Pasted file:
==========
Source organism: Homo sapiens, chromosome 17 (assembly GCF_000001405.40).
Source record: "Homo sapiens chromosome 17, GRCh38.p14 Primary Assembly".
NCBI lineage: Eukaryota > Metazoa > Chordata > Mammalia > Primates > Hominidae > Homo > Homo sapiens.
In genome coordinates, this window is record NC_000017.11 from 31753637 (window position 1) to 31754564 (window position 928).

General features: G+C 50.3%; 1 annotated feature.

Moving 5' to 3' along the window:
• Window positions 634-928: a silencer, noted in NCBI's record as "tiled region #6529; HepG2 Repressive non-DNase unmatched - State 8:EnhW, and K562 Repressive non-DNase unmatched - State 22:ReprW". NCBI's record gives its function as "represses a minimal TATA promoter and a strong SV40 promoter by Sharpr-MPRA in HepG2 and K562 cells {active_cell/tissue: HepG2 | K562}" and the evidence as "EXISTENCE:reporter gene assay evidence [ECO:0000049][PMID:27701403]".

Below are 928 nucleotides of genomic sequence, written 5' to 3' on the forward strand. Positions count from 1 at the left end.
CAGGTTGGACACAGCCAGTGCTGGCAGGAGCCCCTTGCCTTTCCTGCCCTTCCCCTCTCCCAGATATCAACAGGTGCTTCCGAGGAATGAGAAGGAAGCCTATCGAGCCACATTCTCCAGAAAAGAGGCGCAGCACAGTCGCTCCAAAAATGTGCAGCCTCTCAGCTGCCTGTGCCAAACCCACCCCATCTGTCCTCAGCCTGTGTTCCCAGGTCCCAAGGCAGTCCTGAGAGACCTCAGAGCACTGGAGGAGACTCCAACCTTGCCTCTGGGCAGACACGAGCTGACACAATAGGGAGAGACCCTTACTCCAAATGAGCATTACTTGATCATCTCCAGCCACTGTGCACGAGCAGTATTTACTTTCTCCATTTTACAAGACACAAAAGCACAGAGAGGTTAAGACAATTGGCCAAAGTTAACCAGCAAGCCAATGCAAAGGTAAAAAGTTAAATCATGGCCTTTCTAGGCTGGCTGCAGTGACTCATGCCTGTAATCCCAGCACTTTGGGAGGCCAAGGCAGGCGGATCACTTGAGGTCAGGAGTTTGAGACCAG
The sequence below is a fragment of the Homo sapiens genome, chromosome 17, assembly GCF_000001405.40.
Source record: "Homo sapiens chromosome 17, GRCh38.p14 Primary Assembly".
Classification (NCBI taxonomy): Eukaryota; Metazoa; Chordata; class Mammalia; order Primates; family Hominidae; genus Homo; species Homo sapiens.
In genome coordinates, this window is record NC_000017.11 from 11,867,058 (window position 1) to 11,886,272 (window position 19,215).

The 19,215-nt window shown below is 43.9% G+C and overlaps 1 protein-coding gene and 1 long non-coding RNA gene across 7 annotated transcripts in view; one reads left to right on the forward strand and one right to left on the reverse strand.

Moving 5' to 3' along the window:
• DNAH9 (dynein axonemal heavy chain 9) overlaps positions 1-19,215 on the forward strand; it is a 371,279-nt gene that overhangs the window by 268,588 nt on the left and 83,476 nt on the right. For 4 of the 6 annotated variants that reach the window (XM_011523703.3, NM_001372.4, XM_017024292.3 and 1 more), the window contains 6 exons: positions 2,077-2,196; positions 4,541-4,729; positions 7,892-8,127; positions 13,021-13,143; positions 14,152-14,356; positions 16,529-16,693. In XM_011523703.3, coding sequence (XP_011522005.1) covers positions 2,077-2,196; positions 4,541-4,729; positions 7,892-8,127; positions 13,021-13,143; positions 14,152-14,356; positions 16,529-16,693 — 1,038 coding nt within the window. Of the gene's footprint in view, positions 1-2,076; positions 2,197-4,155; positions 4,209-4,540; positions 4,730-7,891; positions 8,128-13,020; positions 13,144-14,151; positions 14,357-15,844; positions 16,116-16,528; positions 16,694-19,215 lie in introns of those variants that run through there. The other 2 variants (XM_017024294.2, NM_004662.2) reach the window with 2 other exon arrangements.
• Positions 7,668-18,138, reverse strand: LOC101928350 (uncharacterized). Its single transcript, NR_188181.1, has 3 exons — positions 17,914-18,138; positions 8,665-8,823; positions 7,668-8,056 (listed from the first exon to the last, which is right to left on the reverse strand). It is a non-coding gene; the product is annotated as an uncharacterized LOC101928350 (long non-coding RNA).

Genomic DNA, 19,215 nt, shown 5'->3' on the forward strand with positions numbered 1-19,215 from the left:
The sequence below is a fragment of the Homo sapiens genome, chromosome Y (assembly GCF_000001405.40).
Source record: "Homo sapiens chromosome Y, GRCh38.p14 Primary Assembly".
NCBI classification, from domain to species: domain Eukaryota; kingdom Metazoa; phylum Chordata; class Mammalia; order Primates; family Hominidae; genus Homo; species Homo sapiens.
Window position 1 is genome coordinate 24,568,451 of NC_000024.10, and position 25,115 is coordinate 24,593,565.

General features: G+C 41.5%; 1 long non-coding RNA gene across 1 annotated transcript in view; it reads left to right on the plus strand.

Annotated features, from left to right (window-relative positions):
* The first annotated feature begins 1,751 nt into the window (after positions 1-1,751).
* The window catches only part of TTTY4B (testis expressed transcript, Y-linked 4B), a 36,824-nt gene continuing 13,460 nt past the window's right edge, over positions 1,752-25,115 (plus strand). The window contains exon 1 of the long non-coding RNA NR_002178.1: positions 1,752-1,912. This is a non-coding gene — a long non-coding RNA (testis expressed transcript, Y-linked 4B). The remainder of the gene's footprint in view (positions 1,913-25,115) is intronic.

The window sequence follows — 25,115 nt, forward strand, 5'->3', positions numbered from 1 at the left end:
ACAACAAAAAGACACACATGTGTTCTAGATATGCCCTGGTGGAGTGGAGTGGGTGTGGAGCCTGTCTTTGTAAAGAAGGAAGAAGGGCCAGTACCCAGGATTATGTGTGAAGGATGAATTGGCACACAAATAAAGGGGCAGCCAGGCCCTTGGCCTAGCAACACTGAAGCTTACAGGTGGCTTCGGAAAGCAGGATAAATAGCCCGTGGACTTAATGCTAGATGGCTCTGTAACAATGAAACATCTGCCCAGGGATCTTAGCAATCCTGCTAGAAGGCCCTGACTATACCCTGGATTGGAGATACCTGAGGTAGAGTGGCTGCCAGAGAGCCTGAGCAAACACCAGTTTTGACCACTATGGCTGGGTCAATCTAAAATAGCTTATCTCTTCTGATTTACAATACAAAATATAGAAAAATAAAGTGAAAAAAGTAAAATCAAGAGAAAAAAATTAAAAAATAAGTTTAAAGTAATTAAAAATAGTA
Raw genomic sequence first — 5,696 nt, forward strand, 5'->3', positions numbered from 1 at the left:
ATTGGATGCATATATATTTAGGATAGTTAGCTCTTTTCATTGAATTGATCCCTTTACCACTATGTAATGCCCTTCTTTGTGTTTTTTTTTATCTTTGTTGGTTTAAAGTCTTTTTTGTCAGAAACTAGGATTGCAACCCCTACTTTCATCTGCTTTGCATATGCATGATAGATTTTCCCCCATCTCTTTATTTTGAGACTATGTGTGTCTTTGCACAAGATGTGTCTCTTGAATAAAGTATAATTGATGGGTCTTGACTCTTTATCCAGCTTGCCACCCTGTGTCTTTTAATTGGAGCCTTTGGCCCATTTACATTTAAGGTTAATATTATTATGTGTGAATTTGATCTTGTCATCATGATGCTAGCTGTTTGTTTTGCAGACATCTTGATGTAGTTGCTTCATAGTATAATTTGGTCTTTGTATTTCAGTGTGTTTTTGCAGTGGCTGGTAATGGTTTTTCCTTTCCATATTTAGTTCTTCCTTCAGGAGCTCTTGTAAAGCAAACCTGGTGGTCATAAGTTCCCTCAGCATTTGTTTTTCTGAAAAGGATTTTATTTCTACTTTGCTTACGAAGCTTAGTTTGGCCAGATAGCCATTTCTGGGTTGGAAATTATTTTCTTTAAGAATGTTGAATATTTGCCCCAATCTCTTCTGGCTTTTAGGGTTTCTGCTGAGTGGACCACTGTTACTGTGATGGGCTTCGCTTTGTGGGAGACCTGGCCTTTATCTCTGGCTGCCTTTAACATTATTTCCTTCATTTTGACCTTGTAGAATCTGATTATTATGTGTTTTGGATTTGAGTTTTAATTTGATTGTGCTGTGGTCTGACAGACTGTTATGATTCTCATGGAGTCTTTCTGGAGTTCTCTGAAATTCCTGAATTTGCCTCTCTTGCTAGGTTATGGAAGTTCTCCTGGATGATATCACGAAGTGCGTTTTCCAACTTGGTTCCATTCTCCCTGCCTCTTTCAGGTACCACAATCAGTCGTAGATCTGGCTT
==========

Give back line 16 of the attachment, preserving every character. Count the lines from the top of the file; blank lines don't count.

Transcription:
• DNAH9 (dynein axonemal heavy chain 9) overlaps positions 1-19,215 on the forward strand; it is a 371,279-nt gene that overhangs the window by 268,588 nt on the left and 83,476 nt on the right. For 4 of the 6 annotated variants that reach the window (XM_011523703.3, NM_001372.4, XM_017024292.3 and 1 more), the window contains 6 exons: positions 2,077-2,196; positions 4,541-4,729; positions 7,892-8,127; positions 13,021-13,143; positions 14,152-14,356; positions 16,529-16,693. In XM_011523703.3, coding sequence (XP_011522005.1) covers positions 2,077-2,196; positions 4,541-4,729; positions 7,892-8,127; positions 13,021-13,143; positions 14,152-14,356; positions 16,529-16,693 — 1,038 coding nt within the window. Of the gene's footprint in view, positions 1-2,076; positions 2,197-4,155; positions 4,209-4,540; positions 4,730-7,891; positions 8,128-13,020; positions 13,144-14,151; positions 14,357-15,844; positions 16,116-16,528; positions 16,694-19,215 lie in introns of those variants that run through there. The other 2 variants (XM_017024294.2, NM_004662.2) reach the window with 2 other exon arrangements.